Biomass project finance experts introduce aggregation strategy

By Luke Geiver | October 13, 2011

The biomass industry is a new frontier for the team at the Gemstone Group, a renewable energy investment banking firm, and according to Gary Kleiman, founder, his team is looking for opportunities to partner and help people with their projects. Kleiman, formerly with PNC Bank as a corporate finance and project financier, formed his investment group in 1993, has worked with wind and solar and now has a plan to utilize a concept he calls project aggregation (he developed the idea in the solar industry) in the biomass industry. The idea is to take smaller projects that are easier to get done, aggregate or combine those roughly 20 to 30 projects into a package, and then present a large single package containing those small projects to investors.

In the case of biomass those would be, for instance, hospital projects that convert to biomass CHP or other similar smaller scale biomass-based projects at the municipality, local or small business level where such entities aren’t necessarily looking to make a profit, but rather save money on energy. “This,” he said, “could give investment communities the credit and investment characteristics they are looking for.” The biomass user would essentially lease the biomass boilers and relating technology paying monthly dues and in return the Gemstone Group would pay for the equipment, install it and secure the feedstock agreements. As Kleiman explained, a feedstock provider would be more interested to sign a supply agreement if they had access to 10 projects as opposed to one. The Gemstone Group would get the tax equity benefits, money from the lease payments after paying off the investors who provide the capital to start the projects, and the investors would get instant portfolio diversification, because as Kleiman explained, if a investor has one large $100 million project and it fails, they are in a tough spot, but if only five out of 30 projects fail, they are still financially stable.

During the 2011 Northeast Biomass Conference & Trade Show in Pittsburgh, Steve Flaherty, director for RBC Capital Markets LLC, joined Kleiman and others to discuss project financing options for bioenergy projects. Flaherty helped to put Kleiman’s idea of project aggregation into perspective. The time and effort it takes an investment banker to complete a deal for a project at $5 million or $200 million, especially one affiliated with a large bank (RBC, or Royal Bank of Canada, is larger than U.S. Bank), takes roughly the same amount of time. So, as Flaherty explained, an investment banker would rather complete five $200 million projects then 200 $5 million projects. The idea behind project aggregation, as Kleiman said, is to put a larger package, roughly $30 million and up, in front of the investors.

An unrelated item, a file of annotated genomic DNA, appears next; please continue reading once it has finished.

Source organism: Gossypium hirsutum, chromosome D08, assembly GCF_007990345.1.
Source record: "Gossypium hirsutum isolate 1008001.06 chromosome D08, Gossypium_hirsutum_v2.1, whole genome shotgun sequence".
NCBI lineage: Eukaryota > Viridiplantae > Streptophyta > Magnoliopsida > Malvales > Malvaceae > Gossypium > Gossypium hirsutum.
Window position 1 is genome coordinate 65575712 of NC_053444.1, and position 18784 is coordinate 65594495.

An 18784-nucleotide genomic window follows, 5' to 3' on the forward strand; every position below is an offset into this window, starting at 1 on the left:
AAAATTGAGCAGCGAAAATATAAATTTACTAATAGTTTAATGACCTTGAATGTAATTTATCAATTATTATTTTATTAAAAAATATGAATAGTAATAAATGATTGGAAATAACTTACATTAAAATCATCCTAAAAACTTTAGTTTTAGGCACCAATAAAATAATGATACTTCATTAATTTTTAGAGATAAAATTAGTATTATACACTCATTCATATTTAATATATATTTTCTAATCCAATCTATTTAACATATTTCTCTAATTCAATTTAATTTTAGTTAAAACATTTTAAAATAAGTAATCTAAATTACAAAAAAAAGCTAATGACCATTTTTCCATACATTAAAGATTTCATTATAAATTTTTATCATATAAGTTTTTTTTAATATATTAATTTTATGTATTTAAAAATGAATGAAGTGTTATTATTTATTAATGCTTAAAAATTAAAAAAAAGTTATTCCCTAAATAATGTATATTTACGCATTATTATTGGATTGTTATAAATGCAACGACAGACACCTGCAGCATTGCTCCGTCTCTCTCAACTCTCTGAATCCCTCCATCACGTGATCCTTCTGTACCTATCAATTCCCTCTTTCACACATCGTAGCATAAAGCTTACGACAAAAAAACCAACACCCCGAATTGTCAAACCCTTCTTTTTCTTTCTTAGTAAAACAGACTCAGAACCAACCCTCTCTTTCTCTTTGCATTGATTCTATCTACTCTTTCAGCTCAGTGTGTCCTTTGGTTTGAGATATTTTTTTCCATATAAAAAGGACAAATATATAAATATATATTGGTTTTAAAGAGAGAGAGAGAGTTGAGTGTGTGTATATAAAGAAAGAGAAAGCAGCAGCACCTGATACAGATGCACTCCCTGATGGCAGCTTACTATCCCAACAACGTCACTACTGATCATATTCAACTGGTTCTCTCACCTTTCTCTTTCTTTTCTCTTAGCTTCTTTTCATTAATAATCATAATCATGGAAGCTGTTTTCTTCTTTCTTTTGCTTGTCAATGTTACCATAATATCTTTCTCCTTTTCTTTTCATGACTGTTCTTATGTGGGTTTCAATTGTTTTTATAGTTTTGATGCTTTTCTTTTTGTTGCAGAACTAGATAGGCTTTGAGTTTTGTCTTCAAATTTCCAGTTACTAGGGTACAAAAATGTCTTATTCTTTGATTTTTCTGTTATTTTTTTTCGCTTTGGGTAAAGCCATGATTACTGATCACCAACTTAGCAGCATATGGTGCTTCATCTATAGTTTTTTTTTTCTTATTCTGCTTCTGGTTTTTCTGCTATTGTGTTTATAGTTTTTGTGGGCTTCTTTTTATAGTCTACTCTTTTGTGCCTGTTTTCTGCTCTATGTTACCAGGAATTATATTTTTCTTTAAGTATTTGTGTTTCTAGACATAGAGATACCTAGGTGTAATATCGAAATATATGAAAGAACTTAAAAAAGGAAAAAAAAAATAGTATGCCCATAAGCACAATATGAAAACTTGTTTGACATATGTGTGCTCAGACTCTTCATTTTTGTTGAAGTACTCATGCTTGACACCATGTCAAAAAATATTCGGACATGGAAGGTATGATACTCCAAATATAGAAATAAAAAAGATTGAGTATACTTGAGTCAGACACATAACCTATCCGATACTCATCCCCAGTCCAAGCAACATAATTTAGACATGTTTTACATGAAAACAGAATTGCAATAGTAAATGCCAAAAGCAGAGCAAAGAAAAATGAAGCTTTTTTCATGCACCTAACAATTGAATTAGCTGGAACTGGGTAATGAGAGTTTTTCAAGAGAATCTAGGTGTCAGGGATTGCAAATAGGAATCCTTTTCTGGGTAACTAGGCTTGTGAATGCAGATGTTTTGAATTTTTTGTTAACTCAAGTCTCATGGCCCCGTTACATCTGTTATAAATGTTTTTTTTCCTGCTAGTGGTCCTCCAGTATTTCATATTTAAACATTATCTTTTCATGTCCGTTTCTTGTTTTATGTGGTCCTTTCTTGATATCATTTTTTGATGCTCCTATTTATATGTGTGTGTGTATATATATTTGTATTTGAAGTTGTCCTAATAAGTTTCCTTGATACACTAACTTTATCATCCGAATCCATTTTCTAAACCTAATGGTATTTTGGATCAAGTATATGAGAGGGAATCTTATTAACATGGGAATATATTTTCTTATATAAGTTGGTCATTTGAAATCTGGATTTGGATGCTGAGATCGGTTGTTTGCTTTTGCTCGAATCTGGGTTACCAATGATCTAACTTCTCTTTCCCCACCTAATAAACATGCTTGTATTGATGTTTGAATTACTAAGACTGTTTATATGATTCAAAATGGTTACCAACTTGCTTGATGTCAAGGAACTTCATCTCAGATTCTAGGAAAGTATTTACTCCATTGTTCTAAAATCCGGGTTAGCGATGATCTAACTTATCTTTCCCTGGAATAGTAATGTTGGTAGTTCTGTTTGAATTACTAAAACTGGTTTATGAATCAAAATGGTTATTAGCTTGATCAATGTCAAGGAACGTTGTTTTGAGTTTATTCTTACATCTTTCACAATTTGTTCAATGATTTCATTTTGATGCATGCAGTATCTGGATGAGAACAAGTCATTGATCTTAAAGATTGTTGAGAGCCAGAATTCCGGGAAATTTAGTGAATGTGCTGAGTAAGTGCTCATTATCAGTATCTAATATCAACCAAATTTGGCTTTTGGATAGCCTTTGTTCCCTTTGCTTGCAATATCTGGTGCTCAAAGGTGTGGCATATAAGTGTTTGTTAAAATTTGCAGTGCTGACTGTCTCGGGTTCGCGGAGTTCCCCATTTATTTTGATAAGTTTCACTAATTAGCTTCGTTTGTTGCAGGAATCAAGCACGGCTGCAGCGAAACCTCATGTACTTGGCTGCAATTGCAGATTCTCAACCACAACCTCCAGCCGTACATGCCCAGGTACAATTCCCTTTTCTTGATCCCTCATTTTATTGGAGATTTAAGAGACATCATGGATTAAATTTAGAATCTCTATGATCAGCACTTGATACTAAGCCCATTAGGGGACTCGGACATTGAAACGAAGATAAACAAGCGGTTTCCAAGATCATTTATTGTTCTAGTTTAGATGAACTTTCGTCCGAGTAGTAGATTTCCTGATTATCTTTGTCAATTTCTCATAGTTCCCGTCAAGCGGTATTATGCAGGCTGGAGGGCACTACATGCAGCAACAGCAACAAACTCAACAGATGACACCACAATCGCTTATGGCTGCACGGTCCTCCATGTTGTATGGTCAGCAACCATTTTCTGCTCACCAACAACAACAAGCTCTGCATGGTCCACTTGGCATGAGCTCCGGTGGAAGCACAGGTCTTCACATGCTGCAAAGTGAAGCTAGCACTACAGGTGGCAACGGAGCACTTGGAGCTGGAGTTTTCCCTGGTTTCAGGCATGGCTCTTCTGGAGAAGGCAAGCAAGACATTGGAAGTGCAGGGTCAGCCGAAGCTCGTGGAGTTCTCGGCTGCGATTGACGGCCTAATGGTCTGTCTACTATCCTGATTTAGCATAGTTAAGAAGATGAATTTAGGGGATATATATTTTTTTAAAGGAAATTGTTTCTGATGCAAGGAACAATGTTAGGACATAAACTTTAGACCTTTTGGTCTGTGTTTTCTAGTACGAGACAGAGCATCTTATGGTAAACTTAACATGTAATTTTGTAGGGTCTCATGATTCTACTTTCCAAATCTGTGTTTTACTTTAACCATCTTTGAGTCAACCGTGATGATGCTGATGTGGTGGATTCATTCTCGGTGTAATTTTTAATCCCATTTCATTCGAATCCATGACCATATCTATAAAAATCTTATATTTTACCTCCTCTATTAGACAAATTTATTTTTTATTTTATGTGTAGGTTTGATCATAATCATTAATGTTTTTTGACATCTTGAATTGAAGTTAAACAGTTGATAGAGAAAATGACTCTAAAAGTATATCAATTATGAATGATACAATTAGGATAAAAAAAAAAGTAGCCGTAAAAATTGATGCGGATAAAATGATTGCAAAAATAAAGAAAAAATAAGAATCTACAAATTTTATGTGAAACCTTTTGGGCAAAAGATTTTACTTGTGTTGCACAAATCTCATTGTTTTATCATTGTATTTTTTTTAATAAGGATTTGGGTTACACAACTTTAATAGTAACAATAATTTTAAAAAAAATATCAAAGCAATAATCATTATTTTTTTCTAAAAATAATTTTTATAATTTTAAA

Given what Flaherty said about his company’s “bread basket for investment,” or investments in the range of $100 million and under, Kleiman’s idea and the perspective Flaherty described, the idea may already have some merit. “Where I see the most viability [in the biomass industry] is what I call on-campus projects,” Flaherty said, “where you have a customer that wants a biomass project for savings.” As a specialist in state agency, municipalities and other similar areas of debt financing, Flaherty said that at the moment, because of current markets that make large deals difficult to accomplish and time intensive, a real opportunity exists for such on-campus projects.

Although the general sentiment during the panel discussion titled “The New Normal: Why Project Finance Alternatives May Be Your Only Option,” was that project finance for biomass projects are difficult to complete through both equity or debt financing, Adam Stern, executive vice president for the Gemstone Group declared that the current financial difficulties faced by project developers are not necessarily a bad thing. If, he said, a project developer can find a way to finance a project and get it going, that biomass project will have a great advantage over other projects and may in some cases be without competition.